LGBT activists in the United Kingdom are asking professional soccer players in the U.K. and Scotland to take a stand against homophobia in sport — by donning rainbow laces in their cleats.
British LGBT advocacy group Stonewall sent rainbow laces to all the teams in the U.K. Premier League and Football League as well as 42 teams in the Scottish Professional Football League, according to The Guardian.
Stonewall teamed up with publishing company PaddyPower to launch the "Right Behind Gay Footballers" campaign, and is encouraging players to wear the rainbow laces on the field Saturday and Sunday.
"It's time for football clubs and players to step up and make a visible statement against homophobia in our national game," said Laura Doughty, Stonewall's deputy chief executive, in a press release. "By wearing rainbow laces, players will send a message of support to gay players and can begin to drag football into the 21st century."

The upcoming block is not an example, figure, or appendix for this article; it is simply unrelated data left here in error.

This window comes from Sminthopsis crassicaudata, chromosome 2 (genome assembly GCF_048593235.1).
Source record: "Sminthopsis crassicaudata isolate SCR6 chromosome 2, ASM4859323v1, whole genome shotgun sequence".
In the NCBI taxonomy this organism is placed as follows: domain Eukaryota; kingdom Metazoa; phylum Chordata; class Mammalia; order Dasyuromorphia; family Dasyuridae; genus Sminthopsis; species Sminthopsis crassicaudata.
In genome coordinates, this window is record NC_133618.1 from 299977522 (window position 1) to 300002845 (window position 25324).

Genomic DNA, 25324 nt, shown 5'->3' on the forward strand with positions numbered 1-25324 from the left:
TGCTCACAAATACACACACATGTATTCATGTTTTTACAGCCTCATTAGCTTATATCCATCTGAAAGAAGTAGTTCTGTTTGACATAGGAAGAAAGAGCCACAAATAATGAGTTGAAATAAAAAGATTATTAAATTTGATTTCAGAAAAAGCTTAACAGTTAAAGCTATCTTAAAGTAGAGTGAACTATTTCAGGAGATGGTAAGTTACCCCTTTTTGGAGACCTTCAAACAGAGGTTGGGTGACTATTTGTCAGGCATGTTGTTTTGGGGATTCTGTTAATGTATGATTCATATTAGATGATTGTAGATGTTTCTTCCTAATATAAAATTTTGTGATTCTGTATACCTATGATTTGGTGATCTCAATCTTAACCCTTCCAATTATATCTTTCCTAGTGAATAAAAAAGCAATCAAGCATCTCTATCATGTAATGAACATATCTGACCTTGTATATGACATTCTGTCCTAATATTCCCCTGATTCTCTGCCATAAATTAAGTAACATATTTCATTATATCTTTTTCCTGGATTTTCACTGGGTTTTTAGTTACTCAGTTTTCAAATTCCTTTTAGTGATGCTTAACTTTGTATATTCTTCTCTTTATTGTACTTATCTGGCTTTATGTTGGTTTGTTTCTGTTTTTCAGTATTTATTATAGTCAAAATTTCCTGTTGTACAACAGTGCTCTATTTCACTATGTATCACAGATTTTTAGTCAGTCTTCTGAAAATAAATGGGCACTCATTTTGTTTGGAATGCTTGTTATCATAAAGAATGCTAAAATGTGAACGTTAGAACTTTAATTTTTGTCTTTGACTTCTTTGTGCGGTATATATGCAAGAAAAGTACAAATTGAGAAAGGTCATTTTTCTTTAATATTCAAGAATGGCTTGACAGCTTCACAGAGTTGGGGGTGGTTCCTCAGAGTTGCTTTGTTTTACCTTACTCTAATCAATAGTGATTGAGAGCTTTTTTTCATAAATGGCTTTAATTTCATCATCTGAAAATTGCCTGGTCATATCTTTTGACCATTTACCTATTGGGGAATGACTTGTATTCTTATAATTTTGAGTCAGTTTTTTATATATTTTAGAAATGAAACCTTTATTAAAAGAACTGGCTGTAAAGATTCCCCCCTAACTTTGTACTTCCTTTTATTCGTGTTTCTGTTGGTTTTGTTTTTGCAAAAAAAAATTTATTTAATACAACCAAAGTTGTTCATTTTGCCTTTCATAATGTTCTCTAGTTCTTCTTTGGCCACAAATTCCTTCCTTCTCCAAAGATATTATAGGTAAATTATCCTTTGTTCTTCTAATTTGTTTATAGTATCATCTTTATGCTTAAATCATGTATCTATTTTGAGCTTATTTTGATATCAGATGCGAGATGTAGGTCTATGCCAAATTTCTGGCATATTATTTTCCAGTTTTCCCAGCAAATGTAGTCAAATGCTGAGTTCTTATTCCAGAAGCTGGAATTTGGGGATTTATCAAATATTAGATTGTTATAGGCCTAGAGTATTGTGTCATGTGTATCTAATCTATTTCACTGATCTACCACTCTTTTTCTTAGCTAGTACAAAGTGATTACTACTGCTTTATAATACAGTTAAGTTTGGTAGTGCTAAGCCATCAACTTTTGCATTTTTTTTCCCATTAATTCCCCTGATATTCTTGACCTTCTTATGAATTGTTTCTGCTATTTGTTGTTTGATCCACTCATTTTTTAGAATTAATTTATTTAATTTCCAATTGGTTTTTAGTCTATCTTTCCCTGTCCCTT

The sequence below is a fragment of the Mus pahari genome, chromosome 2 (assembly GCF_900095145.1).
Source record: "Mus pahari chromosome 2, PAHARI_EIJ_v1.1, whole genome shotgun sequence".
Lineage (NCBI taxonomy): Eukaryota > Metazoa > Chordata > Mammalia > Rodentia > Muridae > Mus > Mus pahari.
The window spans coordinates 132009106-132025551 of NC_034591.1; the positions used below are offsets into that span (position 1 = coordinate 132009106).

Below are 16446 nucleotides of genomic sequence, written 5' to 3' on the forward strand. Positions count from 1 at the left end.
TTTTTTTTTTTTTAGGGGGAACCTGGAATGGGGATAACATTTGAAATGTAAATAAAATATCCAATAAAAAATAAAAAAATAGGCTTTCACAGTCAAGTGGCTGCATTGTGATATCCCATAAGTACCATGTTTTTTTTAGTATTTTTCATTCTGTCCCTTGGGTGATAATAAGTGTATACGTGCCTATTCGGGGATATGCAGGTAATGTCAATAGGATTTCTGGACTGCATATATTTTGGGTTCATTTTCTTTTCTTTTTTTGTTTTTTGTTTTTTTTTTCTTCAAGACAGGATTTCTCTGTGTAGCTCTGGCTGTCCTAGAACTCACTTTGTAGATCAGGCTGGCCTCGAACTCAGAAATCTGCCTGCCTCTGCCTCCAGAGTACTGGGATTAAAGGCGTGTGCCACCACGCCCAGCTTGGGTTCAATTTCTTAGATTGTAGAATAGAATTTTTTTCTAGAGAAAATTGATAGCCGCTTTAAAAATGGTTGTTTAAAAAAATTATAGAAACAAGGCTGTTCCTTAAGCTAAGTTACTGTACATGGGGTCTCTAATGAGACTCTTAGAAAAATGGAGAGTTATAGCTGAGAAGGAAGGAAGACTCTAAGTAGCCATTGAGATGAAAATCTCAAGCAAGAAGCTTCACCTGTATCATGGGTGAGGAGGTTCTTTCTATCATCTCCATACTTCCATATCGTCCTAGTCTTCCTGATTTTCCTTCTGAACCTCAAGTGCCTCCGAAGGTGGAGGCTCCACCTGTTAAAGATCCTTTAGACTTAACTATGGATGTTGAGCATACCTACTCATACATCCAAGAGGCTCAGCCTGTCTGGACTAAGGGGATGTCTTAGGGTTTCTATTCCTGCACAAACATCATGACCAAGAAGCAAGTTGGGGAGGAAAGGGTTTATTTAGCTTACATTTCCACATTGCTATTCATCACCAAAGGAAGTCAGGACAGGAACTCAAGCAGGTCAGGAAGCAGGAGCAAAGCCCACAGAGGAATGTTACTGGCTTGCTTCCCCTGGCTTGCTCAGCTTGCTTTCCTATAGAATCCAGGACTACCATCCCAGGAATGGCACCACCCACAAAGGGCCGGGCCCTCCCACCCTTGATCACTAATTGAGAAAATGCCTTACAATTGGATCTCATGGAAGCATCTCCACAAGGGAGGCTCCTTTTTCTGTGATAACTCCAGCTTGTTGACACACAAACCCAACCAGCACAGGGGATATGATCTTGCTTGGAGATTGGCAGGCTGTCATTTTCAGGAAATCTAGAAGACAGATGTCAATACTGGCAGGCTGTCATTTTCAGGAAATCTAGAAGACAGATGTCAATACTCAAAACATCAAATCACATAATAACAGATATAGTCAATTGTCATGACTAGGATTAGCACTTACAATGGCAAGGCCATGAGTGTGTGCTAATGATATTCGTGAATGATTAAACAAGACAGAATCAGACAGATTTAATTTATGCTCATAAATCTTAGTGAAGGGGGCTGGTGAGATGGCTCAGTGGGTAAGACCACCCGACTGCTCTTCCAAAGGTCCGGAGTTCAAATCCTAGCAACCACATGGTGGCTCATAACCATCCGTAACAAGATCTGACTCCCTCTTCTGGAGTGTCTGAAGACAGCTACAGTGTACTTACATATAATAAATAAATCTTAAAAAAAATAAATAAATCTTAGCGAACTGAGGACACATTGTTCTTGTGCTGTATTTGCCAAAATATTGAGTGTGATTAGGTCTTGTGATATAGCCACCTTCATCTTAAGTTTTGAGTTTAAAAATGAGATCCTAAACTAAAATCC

The Guardian notes that there are no openly gay footballers in any major professional league in the U.K. or Ireland. Robbie Rogers, an American who spent several seasons as a winger for England's Leeds United team, announced he was gay in February, at the same time he announced his retirement from the sport. At the time, Rogers said the "pack mentality" of football clubs wouldn't allow him to be out and on the field.
But in May, Rogers formally signed on as a member of the Los Angeles Galaxy soccer team, making him the first openly gay male athlete in Major League Soccer and the first male athlete to actively compete in an American team sport after publicly acknowledging that he is gay. Veteran NBA center Jason Collins came out as gay in April, but has yet to be drafted onto a new team after being released by the Washington Wizards.